Following reports about the World Health Organization (WHO) recommending a rescheduling of cannabis and several of its key components under international drug treaties, the European Parliament voted on Wednesday on a resolution that would help advance medical cannabis in the countries that form the European Union.
While non-binding, the resolution seeks to incentivize European nations to increase access to medical marijuana, prioritizing scientific research and clinical studies. Same as the WHO’s recommendation, the European Parliament’s resolution shows how wide support for cannabis legalization is, but does not change any actual laws on the international or local levels.
“The EU Parliament is just the latest voice to recognize the medical value of cannabis and the benefits of regulation over prohibition,” Tom Angell, Forbes contributor and publisher of Marijuana Moment, told me. “I’m hopeful that the growing chorus in favor of reform will spur action by nations to change their policies and improve access for patients who need this medicine.”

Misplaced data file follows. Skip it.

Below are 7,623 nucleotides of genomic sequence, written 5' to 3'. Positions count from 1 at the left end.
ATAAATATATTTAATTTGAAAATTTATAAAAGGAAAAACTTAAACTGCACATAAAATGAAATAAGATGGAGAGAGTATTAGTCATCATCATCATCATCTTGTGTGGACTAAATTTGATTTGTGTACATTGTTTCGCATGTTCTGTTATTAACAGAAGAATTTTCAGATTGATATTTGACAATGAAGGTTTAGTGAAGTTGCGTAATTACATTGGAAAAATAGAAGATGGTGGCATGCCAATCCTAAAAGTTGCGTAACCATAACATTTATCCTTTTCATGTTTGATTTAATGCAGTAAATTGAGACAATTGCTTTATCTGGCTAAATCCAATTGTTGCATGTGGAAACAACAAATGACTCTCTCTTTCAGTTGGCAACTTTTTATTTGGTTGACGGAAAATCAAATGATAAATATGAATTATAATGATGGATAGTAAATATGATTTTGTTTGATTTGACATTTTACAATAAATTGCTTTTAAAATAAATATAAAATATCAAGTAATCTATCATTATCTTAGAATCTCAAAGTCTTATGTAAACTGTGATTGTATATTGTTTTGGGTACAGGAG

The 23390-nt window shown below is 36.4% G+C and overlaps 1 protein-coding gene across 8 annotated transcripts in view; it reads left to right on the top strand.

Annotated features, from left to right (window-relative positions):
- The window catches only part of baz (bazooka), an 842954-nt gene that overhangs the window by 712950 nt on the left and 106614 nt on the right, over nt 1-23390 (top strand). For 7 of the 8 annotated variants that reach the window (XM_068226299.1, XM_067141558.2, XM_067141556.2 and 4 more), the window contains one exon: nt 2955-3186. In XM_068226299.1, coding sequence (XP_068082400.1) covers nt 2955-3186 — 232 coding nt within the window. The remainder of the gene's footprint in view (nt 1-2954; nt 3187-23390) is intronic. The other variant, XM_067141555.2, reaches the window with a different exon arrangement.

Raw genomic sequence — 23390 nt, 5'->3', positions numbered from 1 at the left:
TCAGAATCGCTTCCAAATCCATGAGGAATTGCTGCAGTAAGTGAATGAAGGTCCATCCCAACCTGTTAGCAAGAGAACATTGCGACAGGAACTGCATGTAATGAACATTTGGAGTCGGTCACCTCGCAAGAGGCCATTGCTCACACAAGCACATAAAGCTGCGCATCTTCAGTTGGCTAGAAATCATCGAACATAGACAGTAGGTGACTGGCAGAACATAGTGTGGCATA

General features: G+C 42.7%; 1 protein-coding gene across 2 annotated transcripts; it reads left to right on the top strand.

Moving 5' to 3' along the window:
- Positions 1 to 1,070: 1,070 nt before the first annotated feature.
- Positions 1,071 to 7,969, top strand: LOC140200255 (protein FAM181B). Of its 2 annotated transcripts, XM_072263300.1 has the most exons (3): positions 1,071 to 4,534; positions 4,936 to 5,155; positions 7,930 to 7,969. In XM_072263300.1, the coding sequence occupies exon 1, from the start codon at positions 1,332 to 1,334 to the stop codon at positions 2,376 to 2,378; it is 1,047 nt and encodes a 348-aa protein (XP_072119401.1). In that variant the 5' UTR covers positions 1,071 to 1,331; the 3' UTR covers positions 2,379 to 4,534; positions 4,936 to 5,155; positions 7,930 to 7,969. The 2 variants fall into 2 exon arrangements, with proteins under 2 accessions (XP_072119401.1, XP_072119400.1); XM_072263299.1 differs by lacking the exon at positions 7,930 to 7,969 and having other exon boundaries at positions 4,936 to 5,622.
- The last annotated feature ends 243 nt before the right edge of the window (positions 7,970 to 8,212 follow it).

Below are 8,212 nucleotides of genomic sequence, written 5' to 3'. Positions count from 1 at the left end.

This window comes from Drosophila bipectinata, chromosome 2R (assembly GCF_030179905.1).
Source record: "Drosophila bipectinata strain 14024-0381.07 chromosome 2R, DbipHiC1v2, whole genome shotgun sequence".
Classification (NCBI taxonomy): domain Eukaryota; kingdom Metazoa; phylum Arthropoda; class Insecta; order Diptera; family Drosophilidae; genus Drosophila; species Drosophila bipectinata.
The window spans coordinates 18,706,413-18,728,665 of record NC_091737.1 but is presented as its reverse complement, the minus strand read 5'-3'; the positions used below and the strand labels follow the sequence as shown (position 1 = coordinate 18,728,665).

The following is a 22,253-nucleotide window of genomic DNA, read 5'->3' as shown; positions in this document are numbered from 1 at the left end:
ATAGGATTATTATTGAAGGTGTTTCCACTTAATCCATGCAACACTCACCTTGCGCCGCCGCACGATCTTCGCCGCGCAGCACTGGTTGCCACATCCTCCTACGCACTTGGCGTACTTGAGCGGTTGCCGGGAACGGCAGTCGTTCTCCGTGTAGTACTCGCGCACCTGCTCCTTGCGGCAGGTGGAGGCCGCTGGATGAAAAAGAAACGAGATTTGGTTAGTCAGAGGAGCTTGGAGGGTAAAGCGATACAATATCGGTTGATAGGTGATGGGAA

After evaluating how the European Union could potentially support quality research in relation to marijuana-based medicines, establishing “standards for non-pharmaceutical medical cannabis to ensure consumer safety,” the members of the European Parliament voted on a resolution that calls on the Commission on use of cannabis for medicinal purposes and the states member of the European Union to “address the regulatory, financial and cultural barriers” that stunted scientific research on the cannabis and its medical uses.
In addition, the Commission and MEPs said it’s important to “define the conditions required to enable creditable, independent scientific research based on a wide range of material to be conducted into the use of cannabis for medicinal purposes.”